Here is his chart, showing healthcare spending as a percentage of GDP for all developed countries over time. Flower called that thick blue line rising above the crowd the “smoking gun” for why U.S. health care spending got out of control:

PercentGDPbyCountry19602013Arrow

But on July 9, the Obama administration proposed something radically different.

It plans to MANDATE that hospitals receive one payment for everything they, their doctors and other health care providers do just before, during and for 90 days after a joint replacement surgery.

Under the Obama administration’s plan, the revenue of hospitals and, critically, the income of surgeons, would hinge on how well the patient who received the surgery did during that 90-day period afterward AND on whether the cost of the procedure came in above or below a target price set by Medicare.

(For those in the weeds on this, Medicare will actually pay all the doctors, hospitals and home health care providers involved in a patient’s episode of surgery based on its old formulas, but then after the fact it will adjust those payments based on its bundled formula. Hospitals and doctors that racked up bills higher than the Medicare target amount will have to refund the difference. Those coming in lower than Medicare’s number will get to keep the difference.)

For those who think the U.S. government is way too involved in health care, another mandate from the Obama administration is not what they want to hear. But with Medicare already prescribing the way hospitals and doctors will be paid (and not likely to cede that function any time soon), a change that focuses health care providers on patients’ health—rather than the sheer volume of patients—seems like a step in the right direction.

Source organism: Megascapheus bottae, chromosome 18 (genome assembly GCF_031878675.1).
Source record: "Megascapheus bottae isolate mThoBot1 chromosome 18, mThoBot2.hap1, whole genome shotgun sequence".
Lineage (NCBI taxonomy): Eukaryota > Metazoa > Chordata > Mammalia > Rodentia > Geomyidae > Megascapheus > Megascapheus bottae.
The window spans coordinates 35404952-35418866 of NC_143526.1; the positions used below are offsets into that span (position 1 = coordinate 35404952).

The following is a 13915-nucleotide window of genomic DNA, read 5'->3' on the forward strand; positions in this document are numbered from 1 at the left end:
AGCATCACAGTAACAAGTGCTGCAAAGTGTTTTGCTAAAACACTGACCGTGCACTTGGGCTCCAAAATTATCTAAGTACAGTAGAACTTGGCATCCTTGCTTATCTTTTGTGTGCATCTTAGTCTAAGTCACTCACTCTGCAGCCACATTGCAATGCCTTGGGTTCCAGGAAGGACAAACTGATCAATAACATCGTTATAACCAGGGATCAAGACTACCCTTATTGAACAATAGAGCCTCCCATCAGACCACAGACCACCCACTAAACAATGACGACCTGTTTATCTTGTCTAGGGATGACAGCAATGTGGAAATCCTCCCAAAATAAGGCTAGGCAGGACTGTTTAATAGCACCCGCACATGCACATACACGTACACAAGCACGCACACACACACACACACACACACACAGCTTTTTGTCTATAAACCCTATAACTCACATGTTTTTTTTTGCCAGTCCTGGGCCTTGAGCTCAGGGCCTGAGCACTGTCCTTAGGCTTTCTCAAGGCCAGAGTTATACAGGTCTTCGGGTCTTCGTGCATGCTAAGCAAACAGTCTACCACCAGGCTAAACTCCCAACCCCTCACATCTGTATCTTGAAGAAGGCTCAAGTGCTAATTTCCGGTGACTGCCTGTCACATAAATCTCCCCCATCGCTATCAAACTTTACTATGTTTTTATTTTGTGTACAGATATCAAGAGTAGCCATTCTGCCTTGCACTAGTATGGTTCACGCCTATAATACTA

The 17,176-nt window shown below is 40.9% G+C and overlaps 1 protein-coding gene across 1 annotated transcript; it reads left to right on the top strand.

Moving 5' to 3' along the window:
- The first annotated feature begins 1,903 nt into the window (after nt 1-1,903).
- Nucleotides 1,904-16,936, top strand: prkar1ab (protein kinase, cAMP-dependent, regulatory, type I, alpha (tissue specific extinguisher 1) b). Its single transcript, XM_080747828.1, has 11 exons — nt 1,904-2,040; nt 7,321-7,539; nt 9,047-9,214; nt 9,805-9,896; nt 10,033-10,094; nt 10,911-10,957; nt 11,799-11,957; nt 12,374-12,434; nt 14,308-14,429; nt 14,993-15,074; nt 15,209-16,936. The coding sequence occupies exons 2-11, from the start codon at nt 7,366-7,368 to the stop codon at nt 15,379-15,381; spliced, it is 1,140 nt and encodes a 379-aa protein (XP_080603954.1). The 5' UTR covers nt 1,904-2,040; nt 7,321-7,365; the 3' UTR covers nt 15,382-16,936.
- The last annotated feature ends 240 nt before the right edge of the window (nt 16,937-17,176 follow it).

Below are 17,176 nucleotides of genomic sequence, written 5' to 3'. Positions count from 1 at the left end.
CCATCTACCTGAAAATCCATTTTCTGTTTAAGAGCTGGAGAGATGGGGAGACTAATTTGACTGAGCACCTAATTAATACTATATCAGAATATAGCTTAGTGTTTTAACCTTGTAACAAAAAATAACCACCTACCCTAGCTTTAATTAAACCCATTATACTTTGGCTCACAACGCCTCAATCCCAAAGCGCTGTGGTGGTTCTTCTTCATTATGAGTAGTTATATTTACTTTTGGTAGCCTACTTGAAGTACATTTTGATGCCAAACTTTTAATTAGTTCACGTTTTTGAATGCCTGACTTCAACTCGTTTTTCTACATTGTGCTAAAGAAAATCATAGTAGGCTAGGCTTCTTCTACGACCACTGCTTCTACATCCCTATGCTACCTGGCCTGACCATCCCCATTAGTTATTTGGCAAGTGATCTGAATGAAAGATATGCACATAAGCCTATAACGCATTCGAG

Dr. Michael Meneghini, an orthopedic surgeon at an Indiana University Health hospital outside Indianapolis, said this is the start of a new era in which doctors, hospital administrators and even patients will be able to understand hospital pricing.

“I had a patient this morning ask, ‘What would it cost to have this surgery,'” he said. “This is the beginning of us being able to say that and have some uniformity.”

In the future, Meneghini expects, Medicare will apply bundled pricing to other kinds of surgery. Health care experts also expect Medicare to extend the bundled payments for joint replacement surgery to all markets nationwide.

“It’s just the beginning,” Meneghini said.

Meneghini still has some questions and concerns about the Medicare proposal. He said patients with complicating health factors—diabetes, obesity, smoking, heart disease—cost more to treat. Medicare currently pays about twice as much for joint replacement surgeries with complications than for those without. But that doesn’t capture all the range of complications or their cost, Meneghini said.

“Hopefully, our outcomes measures will improve in sophistication,” he said. If not, he warned, orthopedic surgeons and their hospitals might turn away high-risk patients so they don’t hurt the providers’ quality scores and require refund payments to Medicare.

But if those kinds of details can be worked out, Meneghini thinks bundled payments will make health care pricing clearer and restore the incentive for health care providers to do what other industries have made routine: keeping costs low and quality high.

“There’s no doubt,” he said, “that controlling the episode of care is a viable concept that will control costs while providing better outcomes.”